Te Puea Marae in Mangere is tranforming the approach to transitional housing support through its unique marae based initiative Manaaki Tangata E Rua.
Since opening its doors to the homeless in 2016 the dedicated team at Te Puea have continued demonstrating and advocating for marae led, kaupapa Māori support initiatives for vulnerable whānau.
Lead social worker Whitiao Paul says the Manaaki Tangata E Rua transitional housing programme is based on the legacy of Te Puea Herangi and is the first of its kind in this space.
“The majority of whānau who have engaged with this programme have achieved mana motuhake (self sustainability) and 102 have been housed and we are building 10 units for transitional housing on our marae,”says Whitiao.
Alongside research partners Ngā Wai A Te Tūī Māori and Indigenous Research Centre, Te Puea have captured compelling evidence highlighting their wraparound approach to manaakitanga which provides posit8ive and uplofting experiences for vulnerable whānau.
Ngā Wai A Te Tūī Director, Professor Jenny Lee-Morgan says, “We’ve been really fortunate to build this relationship with Te Puea Memorial Marae. The work they have done in serving our whānau and addressing homelessness has seen compelling shifts in physical and spiritual wellbeing. This work has emphasised pivotal ways of thinking about marae and their ability to support communities in this space.”
Manaaki Tangata E Rua was recently highlighted at the 6th International Indigenous Voices Symposium in Social Work as an extremely successful transformative model to supporting communities in need.
New Zealand currently has the third highest rate of homelessness in the OECD with the majority of those impacted of Māori decent.
Whitiao says mainstream support services are failing Māori and don’t reflect or understand how to support whānau effectively.
“Our kaupapa anchors whānau in our marae tikanga and kawa which supports their growth and healing this approach shifts them from being vulnerable to expressing and enacting their rangatiratanga and mana motuhake.’
Feedback captured by Manaaki Tangata E Rua researchers clearly identified the value of an approach based on manaakitanga and aroha. It also captured the positive impact of this approach on diverse cultures.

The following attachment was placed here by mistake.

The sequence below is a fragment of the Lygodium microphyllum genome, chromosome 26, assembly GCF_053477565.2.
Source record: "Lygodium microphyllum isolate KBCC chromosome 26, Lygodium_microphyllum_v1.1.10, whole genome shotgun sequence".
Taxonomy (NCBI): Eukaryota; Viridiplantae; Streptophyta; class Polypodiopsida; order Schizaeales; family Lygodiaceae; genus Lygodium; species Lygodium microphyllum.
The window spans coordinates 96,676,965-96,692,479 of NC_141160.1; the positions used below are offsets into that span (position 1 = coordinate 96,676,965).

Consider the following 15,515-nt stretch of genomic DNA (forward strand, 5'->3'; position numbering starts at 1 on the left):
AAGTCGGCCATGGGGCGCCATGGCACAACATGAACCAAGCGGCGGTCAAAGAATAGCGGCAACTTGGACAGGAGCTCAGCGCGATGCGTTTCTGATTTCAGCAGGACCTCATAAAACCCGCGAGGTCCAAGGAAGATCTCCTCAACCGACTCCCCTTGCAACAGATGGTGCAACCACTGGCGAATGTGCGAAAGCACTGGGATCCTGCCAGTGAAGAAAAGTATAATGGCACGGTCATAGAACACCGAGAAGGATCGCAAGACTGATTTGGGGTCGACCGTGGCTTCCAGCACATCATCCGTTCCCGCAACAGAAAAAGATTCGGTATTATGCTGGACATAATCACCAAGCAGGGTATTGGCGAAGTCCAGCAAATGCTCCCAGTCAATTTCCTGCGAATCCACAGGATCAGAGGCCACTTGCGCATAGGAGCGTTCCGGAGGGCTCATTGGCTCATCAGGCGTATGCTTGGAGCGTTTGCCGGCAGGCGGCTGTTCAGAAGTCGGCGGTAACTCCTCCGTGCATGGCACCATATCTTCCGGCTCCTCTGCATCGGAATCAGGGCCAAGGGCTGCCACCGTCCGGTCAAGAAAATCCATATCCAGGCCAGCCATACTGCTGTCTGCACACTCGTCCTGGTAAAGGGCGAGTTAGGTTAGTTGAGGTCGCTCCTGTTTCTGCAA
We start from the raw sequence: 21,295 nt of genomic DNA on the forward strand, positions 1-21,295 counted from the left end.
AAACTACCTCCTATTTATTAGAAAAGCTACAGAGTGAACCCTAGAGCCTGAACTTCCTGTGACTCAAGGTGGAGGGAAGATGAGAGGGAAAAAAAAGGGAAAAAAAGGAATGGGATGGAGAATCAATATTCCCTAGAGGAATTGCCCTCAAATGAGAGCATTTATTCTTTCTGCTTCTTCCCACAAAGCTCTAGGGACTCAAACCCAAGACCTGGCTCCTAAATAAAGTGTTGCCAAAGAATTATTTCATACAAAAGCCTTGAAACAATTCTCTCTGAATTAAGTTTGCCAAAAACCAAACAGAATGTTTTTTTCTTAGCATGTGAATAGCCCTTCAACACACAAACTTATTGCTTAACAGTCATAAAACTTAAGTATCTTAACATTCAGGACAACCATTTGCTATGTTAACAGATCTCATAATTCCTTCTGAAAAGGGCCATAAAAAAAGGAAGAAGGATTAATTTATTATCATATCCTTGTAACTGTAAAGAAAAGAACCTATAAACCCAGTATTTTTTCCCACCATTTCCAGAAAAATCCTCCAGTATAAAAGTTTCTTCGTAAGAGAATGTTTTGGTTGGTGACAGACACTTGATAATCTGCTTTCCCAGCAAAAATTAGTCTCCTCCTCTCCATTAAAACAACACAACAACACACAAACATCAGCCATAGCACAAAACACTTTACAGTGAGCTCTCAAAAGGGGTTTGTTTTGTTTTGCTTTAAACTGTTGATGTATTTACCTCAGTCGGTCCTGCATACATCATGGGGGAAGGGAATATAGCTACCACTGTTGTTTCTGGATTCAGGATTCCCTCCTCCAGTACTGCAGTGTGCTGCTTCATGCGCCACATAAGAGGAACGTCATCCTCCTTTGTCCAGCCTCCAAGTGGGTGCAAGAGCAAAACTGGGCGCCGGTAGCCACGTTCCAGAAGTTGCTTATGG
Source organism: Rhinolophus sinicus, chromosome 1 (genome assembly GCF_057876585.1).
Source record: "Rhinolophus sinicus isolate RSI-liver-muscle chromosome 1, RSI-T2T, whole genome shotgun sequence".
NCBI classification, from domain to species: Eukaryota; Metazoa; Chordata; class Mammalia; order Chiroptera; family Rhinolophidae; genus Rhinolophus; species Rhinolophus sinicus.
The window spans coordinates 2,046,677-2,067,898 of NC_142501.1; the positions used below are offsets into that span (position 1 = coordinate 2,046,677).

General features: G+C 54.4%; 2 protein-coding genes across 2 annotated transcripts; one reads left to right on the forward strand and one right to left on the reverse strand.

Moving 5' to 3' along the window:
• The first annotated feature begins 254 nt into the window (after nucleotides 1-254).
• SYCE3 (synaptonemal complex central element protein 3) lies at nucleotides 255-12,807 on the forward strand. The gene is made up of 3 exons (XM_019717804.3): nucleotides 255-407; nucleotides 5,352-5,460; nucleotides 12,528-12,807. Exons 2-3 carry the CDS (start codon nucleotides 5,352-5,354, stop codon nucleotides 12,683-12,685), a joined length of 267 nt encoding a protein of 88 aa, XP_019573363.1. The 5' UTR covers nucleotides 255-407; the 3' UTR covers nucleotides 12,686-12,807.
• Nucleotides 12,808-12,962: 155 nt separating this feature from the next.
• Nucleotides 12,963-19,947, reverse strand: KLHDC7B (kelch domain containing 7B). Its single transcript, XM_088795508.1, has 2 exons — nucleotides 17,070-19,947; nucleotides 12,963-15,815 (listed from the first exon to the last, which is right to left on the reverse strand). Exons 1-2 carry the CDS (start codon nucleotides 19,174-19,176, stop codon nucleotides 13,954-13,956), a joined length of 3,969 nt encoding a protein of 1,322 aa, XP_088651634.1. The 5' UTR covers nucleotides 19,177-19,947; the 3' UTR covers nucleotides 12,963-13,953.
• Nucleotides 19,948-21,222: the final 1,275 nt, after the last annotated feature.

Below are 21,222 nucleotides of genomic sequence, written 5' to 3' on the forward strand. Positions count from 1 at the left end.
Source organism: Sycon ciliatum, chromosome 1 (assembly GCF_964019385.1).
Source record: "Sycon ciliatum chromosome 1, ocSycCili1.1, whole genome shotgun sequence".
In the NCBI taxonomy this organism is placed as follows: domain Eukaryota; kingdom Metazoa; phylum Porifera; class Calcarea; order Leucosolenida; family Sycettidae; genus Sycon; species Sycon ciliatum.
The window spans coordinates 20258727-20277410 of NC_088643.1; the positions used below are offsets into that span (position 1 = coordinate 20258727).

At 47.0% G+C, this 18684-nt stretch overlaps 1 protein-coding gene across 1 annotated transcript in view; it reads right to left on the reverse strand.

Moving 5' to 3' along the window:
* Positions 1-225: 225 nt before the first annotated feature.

A Pākeha mother of three who sought shelter with Te Puea said;
“At first it was really scary because I didn’t know what to expect and Ive never been in that situation. As soon as we got to Te Puea Marae and we got the cabin we had, it was just like, I could breathe! We had somewhere that we could call home, instead of living out of a car.”
A Tuvalu father of 3 says the support provided by Te Puea was ongoing and truly appreciated;.
“The Marae supported us to get a home and here we have a new home. The Kids are happy they have their own room now in our home. Te Puea Marae still supports us with food and to my wife and my daughter driving lessons, so they still support our family, our family now.”
A Māori mother says she found happiness and people willing to listen to her at Te Puea;
“Te Puea Marae has always been there for me. They had a routine, and at 8.30 pm the kids had to be in bed at 8:30 that’s what the rules were there. My kids have learnt a lot of things there. They’ve learned to be nice to eachother and help out with things.”
Whitiao says all whānau entering their programme are supported through a series of stages embedded in te ao Māori.
Stage 1: Maruiti – Safe Haven provides a safe space for whānau to be together
Stage 2: Timatanga Hou – New Begginnings ensures support is provided without judgement
Stage 3: Whānau Ora – Connection with whānau never ends
Stage 4: Mana Motuhake – Whānau Self Determination
The aroha provided by the whānau at Te Puea Marae builds enduring relationships that work to maintain connection, despite the challenges encountered.
Often whānau who have achieve mana motuhake return to the marae to contribute to the kaupapa and help guide others through the process.
One Māori mother says her experience with Te Puea changed her life and she now runs a community Mums and Bubs support group.
“We just love helping them come out of the place where I once was. It’s a lot of work,I don’t know how Whaea Whitiao does it. I just speak wisdom into their life and guide them into the steps that I’ve made myself and you kind of see if they’re willing or not …still connecting with them though seeing how they are. Sending them kai parcels or something because I already know how that feels from Te Puea Marae its just so amazing.”
The whānau at Te Puea hope the models developed through this work will support iwi and hapū around the country wanting to provide the same support to their communities.